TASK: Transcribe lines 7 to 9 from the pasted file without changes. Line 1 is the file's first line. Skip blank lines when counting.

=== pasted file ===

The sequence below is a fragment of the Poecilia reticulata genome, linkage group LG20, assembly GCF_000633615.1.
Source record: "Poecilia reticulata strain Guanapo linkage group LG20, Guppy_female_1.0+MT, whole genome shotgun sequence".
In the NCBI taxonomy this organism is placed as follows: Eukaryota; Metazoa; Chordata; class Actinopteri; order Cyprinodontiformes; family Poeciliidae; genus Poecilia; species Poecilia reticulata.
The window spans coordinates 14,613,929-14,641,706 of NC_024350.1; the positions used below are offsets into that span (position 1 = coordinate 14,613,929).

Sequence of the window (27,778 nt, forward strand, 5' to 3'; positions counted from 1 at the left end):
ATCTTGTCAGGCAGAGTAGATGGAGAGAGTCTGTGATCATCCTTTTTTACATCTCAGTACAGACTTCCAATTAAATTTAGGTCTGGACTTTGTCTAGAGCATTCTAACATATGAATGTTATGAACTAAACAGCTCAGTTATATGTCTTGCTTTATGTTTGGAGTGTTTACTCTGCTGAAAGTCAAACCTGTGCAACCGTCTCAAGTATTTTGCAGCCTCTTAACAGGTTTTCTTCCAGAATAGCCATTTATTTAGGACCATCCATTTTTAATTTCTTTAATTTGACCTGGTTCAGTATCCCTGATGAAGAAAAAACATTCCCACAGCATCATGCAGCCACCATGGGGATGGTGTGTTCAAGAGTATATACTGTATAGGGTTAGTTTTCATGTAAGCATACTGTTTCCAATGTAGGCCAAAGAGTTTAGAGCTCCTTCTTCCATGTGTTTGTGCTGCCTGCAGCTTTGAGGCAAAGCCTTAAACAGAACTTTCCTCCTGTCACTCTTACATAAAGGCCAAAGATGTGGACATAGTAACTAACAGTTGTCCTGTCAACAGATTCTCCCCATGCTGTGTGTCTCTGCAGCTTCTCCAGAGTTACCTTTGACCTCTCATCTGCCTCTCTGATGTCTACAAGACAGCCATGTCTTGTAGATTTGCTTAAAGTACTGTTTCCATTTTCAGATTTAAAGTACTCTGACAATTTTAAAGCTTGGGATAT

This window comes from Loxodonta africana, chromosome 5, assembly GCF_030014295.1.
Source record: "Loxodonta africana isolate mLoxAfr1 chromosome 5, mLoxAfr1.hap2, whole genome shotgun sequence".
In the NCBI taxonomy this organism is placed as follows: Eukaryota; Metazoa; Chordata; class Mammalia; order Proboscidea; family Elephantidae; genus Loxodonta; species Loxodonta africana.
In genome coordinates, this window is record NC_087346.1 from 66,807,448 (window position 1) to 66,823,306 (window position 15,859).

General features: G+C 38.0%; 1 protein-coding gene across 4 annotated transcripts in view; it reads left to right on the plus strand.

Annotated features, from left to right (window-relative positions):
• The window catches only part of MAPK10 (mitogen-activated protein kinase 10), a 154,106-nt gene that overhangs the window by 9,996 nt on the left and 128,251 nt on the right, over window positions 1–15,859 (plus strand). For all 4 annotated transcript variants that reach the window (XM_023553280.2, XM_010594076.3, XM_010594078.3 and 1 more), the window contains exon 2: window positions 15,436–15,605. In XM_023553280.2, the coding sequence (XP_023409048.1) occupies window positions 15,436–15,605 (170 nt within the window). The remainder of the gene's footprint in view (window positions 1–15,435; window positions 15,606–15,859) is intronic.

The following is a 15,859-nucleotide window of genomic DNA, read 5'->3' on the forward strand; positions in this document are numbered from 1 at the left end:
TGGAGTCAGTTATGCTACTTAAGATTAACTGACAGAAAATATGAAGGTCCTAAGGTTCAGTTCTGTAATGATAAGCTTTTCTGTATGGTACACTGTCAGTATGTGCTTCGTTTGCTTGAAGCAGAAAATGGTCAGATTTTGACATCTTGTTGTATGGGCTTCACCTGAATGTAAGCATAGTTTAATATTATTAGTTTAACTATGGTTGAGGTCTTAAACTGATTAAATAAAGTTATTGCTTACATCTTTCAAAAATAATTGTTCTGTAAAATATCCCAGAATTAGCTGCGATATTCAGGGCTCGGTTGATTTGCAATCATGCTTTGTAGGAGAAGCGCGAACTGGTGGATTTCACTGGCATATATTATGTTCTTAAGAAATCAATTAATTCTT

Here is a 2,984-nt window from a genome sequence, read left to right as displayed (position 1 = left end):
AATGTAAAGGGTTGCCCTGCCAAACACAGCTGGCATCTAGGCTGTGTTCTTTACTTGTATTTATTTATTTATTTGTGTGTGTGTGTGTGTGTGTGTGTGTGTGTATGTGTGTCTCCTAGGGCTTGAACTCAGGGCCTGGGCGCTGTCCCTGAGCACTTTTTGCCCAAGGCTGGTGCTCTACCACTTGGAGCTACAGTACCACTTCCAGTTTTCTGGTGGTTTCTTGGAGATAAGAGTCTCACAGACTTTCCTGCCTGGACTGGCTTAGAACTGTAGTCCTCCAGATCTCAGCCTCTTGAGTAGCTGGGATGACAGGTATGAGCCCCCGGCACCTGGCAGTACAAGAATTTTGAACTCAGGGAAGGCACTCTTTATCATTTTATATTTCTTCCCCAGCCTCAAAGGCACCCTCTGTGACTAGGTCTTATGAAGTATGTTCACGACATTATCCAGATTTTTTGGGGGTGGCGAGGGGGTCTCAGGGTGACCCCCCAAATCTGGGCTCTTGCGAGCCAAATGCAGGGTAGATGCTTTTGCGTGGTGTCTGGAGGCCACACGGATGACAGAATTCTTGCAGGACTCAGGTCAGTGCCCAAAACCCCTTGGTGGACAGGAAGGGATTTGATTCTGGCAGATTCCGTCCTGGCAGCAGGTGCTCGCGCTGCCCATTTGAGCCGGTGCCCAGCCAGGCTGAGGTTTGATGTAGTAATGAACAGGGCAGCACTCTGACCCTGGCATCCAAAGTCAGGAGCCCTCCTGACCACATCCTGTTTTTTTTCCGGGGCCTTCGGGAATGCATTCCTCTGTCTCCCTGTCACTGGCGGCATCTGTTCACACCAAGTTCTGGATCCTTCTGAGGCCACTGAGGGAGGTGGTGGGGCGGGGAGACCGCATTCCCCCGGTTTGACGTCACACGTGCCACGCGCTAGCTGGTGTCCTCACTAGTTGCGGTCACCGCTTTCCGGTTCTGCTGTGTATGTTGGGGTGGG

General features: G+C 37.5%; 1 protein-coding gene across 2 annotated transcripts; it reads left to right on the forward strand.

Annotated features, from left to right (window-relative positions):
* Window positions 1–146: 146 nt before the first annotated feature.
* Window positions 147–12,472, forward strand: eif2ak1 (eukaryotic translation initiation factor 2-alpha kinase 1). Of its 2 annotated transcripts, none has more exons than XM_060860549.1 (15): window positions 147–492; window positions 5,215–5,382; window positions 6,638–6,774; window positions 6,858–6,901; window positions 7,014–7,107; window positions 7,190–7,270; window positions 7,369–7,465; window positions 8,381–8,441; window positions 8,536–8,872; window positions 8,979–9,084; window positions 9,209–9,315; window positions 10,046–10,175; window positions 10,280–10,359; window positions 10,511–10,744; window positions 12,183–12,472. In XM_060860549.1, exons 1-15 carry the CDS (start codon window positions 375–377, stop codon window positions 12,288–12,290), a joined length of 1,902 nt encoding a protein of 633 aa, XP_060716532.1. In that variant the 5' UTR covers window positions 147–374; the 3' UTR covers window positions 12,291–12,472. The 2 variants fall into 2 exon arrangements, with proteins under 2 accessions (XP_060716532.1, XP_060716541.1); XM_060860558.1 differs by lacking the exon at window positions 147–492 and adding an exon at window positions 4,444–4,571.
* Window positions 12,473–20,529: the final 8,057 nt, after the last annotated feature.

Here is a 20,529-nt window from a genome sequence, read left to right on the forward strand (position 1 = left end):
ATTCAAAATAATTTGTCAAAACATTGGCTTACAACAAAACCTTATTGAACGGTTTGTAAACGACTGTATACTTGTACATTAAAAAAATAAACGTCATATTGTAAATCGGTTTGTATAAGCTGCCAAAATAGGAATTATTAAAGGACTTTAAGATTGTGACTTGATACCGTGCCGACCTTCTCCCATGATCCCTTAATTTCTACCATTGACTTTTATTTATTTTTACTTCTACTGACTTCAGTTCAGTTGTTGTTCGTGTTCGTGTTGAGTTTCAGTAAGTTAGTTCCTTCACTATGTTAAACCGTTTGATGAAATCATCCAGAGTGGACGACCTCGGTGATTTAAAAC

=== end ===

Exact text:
This window comes from Loxodonta africana, chromosome 5, assembly GCF_030014295.1.
Source record: "Loxodonta africana isolate mLoxAfr1 chromosome 5, mLoxAfr1.hap2, whole genome shotgun sequence".
In the NCBI taxonomy this organism is placed as follows: Eukaryota; Metazoa; Chordata; class Mammalia; order Proboscidea; family Elephantidae; genus Loxodonta; species Loxodonta africana.